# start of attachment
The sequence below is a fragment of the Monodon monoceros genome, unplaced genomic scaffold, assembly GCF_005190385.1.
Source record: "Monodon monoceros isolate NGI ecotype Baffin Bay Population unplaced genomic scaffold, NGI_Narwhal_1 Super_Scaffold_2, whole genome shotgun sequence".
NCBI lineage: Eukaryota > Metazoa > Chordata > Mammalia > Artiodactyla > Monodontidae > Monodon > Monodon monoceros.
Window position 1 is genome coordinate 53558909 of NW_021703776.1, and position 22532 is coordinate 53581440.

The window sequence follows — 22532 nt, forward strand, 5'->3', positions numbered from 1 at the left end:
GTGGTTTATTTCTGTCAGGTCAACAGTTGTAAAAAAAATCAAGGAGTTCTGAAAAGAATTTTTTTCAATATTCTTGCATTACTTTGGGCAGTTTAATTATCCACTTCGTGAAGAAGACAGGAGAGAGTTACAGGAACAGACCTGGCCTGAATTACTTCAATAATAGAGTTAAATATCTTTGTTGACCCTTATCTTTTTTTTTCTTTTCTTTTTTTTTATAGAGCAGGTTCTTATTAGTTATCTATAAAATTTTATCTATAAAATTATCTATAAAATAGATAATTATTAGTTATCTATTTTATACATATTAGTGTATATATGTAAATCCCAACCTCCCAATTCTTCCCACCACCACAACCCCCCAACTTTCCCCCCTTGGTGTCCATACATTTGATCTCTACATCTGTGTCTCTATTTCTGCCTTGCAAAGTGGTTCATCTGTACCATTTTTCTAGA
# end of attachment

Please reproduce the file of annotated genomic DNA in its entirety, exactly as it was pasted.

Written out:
The sequence below is a fragment of the Monodon monoceros genome, unplaced genomic scaffold, assembly GCF_005190385.1.
Source record: "Monodon monoceros isolate NGI ecotype Baffin Bay Population unplaced genomic scaffold, NGI_Narwhal_1 Super_Scaffold_2, whole genome shotgun sequence".
NCBI lineage: Eukaryota > Metazoa > Chordata > Mammalia > Artiodactyla > Monodontidae > Monodon > Monodon monoceros.
Window position 1 is genome coordinate 53558909 of NW_021703776.1, and position 22532 is coordinate 53581440.

The window sequence follows — 22532 nt, forward strand, 5'->3', positions numbered from 1 at the left end:
GTGGTTTATTTCTGTCAGGTCAACAGTTGTAAAAAAAATCAAGGAGTTCTGAAAAGAATTTTTTTCAATATTCTTGCATTACTTTGGGCAGTTTAATTATCCACTTCGTGAAGAAGACAGGAGAGAGTTACAGGAACAGACCTGGCCTGAATTACTTCAATAATAGAGTTAAATATCTTTGTTGACCCTTATCTTTTTTTTTCTTTTCTTTTTTTTTATAGAGCAGGTTCTTATTAGTTATCTATAAAATTTTATCTATAAAATTATCTATAAAATAGATAATTATTAGTTATCTATTTTATACATATTAGTGTATATATGTAAATCCCAACCTCCCAATTCTTCCCACCACCACAACCCCCCAACTTTCCCCCCTTGGTGTCCATACATTTGATCTCTACATCTGTGTCTCTATTTCTGCCTTGCAAAGTGGTTCATCTGTACCATTTTTCTAGA